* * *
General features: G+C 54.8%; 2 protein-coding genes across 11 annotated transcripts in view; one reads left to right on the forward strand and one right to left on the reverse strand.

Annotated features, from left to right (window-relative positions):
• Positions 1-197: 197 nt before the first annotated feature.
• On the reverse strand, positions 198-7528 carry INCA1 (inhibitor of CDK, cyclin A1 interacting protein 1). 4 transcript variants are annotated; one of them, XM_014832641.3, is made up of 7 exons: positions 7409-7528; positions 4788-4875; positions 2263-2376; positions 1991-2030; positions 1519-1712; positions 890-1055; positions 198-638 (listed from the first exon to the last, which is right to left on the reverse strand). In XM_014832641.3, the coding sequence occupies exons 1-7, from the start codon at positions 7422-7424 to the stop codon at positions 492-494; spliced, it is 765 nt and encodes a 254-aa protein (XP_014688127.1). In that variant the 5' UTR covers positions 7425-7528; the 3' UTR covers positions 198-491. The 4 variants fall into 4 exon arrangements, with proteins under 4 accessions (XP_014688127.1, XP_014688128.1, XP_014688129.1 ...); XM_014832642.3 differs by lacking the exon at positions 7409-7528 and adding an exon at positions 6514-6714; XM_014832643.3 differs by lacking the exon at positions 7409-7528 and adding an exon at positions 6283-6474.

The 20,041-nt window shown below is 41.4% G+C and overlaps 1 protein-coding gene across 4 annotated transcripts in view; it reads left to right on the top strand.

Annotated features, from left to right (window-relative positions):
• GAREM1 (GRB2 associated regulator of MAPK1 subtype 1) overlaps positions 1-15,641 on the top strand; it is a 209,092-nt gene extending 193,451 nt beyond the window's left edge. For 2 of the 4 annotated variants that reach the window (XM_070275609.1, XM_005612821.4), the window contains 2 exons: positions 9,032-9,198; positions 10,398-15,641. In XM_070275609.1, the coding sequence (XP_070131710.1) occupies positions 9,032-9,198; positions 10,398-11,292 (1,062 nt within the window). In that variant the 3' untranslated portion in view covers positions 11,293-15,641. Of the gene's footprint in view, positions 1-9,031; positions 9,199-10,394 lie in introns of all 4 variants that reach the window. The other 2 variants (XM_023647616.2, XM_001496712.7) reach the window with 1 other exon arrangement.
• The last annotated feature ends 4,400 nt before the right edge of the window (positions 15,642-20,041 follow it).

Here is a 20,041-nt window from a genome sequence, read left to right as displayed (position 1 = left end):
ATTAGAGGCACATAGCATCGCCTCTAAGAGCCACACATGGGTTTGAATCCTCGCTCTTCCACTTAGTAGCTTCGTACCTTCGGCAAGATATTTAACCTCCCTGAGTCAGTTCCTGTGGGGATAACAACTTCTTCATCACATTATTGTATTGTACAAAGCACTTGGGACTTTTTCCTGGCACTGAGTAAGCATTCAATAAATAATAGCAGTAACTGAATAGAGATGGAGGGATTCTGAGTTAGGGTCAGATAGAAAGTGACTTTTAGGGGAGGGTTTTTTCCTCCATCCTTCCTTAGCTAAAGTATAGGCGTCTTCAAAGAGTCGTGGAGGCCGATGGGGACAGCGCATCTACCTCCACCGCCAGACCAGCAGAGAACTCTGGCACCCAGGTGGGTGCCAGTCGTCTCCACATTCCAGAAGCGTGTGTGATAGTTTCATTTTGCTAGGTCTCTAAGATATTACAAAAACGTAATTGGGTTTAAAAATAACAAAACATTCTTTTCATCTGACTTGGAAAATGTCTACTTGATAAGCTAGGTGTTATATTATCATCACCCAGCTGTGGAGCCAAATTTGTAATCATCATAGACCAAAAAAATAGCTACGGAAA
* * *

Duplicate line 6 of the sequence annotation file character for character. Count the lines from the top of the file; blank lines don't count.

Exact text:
Annotated features, from left to right (window-relative positions):